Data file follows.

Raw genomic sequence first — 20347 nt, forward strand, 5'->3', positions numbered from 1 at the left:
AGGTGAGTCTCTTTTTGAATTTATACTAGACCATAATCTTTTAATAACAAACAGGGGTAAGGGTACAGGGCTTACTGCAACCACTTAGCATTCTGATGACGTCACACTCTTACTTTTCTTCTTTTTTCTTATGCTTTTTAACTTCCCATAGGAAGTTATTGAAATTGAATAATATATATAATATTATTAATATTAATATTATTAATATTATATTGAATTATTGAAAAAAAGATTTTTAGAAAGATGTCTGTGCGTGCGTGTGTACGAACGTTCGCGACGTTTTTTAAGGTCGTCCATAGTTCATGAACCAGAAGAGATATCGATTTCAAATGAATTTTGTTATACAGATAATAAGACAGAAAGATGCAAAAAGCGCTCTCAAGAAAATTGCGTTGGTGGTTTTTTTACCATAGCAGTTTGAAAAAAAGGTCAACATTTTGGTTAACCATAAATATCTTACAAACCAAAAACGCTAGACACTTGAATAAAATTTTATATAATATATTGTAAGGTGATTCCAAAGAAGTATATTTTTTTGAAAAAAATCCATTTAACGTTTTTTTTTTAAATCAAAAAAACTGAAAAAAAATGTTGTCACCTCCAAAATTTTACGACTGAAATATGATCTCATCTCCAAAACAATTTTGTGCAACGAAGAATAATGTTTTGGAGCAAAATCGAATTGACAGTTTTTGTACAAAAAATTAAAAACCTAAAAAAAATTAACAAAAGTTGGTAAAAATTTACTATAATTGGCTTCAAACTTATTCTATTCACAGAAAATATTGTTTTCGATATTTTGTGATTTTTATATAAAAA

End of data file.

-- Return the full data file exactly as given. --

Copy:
Raw genomic sequence first — 20347 nt, forward strand, 5'->3', positions numbered from 1 at the left:
AGGTGAGTCTCTTTTTGAATTTATACTAGACCATAATCTTTTAATAACAAACAGGGGTAAGGGTACAGGGCTTACTGCAACCACTTAGCATTCTGATGACGTCACACTCTTACTTTTCTTCTTTTTTCTTATGCTTTTTAACTTCCCATAGGAAGTTATTGAAATTGAATAATATATATAATATTATTAATATTAATATTATTAATATTATATTGAATTATTGAAAAAAAGATTTTTAGAAAGATGTCTGTGCGTGCGTGTGTACGAACGTTCGCGACGTTTTTTAAGGTCGTCCATAGTTCATGAACCAGAAGAGATATCGATTTCAAATGAATTTTGTTATACAGATAATAAGACAGAAAGATGCAAAAAGCGCTCTCAAGAAAATTGCGTTGGTGGTTTTTTTACCATAGCAGTTTGAAAAAAAGGTCAACATTTTGGTTAACCATAAATATCTTACAAACCAAAAACGCTAGACACTTGAATAAAATTTTATATAATATATTGTAAGGTGATTCCAAAGAAGTATATTTTTTTGAAAAAAATCCATTTAACGTTTTTTTTTTAAATCAAAAAAACTGAAAAAAAATGTTGTCACCTCCAAAATTTTACGACTGAAATATGATCTCATCTCCAAAACAATTTTGTGCAACGAAGAATAATGTTTTGGAGCAAAATCGAATTGACAGTTTTTGTACAAAAAATTAAAAACCTAAAAAAAATTAACAAAAGTTGGTAAAAATTTACTATAATTGGCTTCAAACTTATTCTATTCACAGAAAATATTGTTTTCGATATTTTGTGATTTTTATATAAAAA